Sometime, if you would like, perhaps you’d like to add your voice to the wonderful treasure trove of women’s voices that are reflected and that shine in the podcast. (www.stutterrockstar.com)

    I am so happy to have read this. I raised a toast to you as I read.


  4. Hello Pamela Thank you so much for your kinds words when I read them I just sat here and cryed as it is so humbling when you realise that some other strong women with a stammer has walked in your shoes and they really understand you.I am paying it forward because Anita Blom has mentored me and Alexis parker and I met on line first then we met in Cardiff and we feel like sisters brought together by God and a having a stammer. I would be really honoured to share my story on your page .I hope we can stay in touch .xxxxxxxThank You so much .

    • Hi Phyllis – I just want to say one more thing, and hopefully others will read this comment too. It is never too late for us to “find our self” and put our self on the path that will help others. Even if it takes what we think is a lifetime, it’s not, so long as there are things left to do and people to help.
      Remember, when we’re ready, magic happens.


  5. This piece was beautifully written. I really loved how you didn’t give up on your dreams despite what other people said. It makes me sad to read that people put the idea into your head that you couldn’t follow your dreams. What angered me the most was how you wrote that people called you a “stupid girl”. No one should ever be called that, especially for something that you can not help. Those negative comments will only plant a seed in your mind that is not true. You are an inspiration and showed me that no matter what people say, follow your dreams.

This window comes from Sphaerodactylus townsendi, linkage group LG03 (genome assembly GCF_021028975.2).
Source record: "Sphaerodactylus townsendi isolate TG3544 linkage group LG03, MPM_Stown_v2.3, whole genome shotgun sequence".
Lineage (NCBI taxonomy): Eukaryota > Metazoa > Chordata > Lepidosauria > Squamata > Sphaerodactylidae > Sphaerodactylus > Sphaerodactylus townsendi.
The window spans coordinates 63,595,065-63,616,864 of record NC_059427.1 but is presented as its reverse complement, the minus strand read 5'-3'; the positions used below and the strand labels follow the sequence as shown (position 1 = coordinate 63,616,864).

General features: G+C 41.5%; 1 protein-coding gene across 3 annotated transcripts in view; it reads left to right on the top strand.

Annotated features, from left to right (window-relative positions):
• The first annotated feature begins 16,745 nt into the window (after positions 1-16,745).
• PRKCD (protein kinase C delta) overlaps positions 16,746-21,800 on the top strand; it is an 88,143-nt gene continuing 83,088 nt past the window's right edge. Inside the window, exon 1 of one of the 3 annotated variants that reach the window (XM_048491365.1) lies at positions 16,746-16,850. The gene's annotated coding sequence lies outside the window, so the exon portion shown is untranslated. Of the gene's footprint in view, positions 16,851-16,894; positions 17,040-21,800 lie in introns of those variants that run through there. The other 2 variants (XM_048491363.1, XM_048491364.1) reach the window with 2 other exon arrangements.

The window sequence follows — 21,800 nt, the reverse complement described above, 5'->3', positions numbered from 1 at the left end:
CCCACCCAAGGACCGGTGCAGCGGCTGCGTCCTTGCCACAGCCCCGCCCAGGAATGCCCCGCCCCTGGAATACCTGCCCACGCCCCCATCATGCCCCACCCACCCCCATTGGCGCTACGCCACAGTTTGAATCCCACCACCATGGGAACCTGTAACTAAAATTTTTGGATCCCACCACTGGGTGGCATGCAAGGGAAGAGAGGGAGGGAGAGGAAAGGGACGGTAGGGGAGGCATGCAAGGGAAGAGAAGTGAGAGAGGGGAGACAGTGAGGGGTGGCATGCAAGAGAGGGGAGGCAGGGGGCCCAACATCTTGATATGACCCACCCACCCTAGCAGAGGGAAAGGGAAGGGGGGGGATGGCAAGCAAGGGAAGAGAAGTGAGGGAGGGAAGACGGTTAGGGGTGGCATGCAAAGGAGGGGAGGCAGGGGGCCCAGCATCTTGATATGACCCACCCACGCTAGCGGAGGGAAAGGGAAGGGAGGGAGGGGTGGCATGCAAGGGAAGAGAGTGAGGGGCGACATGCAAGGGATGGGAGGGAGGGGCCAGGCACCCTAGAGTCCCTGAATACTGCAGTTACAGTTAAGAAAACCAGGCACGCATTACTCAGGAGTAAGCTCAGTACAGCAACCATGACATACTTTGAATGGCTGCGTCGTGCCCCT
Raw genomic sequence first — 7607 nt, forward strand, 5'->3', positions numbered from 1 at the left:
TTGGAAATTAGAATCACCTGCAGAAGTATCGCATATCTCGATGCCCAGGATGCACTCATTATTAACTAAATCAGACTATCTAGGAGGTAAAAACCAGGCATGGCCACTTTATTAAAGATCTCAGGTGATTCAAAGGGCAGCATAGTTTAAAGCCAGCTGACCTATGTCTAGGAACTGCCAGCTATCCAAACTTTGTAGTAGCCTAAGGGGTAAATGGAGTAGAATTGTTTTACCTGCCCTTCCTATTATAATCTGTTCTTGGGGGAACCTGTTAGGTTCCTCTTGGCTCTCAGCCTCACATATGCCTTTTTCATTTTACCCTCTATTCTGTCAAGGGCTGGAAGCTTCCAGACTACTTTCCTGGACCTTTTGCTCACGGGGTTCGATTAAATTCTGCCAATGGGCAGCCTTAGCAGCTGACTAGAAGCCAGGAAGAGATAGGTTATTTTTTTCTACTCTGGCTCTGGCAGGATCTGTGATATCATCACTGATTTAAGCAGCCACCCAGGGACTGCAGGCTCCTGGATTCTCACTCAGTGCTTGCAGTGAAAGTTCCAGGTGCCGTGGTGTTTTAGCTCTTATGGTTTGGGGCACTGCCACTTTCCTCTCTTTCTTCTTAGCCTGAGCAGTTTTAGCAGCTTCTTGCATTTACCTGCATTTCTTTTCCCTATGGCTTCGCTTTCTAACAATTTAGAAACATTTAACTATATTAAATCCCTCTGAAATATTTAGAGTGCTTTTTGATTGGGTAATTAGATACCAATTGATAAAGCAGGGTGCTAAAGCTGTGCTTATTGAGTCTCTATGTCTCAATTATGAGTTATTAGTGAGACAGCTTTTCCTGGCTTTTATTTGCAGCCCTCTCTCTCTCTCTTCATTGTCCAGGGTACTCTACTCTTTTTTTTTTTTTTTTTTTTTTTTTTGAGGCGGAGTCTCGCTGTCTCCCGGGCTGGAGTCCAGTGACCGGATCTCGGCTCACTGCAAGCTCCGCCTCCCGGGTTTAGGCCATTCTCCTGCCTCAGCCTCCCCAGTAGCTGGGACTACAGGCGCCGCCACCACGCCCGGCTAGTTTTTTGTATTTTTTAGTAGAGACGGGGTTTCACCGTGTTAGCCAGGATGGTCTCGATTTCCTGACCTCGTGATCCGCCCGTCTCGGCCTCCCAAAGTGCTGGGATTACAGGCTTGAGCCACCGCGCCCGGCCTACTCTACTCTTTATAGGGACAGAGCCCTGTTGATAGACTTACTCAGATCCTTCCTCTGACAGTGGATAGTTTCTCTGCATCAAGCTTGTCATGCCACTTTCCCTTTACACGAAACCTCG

6. Thank you so much for kind thoughts and it really moved me as you seemed to understand the experiences I talked of. I was fortunate I had people who have given me time understanding and encouragement, and the discovery of stammering communities and the people in them are such an inspiration and so encouraging. And the children parents and colleagues who accepted me for who I am.

  7. Thank you for sharing your story and experience with stammering. I am currently a Speech Language Pathologist graduate student and I appreciate reading these stories in order to learn and help educate others about stammering. From your story, I will help future clients with a fluency disorder by giving them encouragement, love, and support.

    • Hello rebefost Thank you for your kind comments I really appreciate them. Encouragement, love, support and little steps to building up self empowerment which helps us all.

  8. Phyllis,

    I love that you characterize “speaking up” as a life-long journey. In my past ignorance, I’ve thought of stuttering as something you can emotionally overcome earlier in life. I’ve met older adults who are still on their journey; it’s clearly not about “getting over it”. Thank you for sharing your experiences of growth. I imagine that each small win adds fuel to a person’s confidence. In your way of putting it, a seed that has blossomed. In my future practice with people who stutter, one of my main goals is to help parents understand the stuttering experience so that they can create a positive communication environment with their children. Children remember all the hurtful things said to them, as you can attest, and it’s a totally preventative issue with the right education.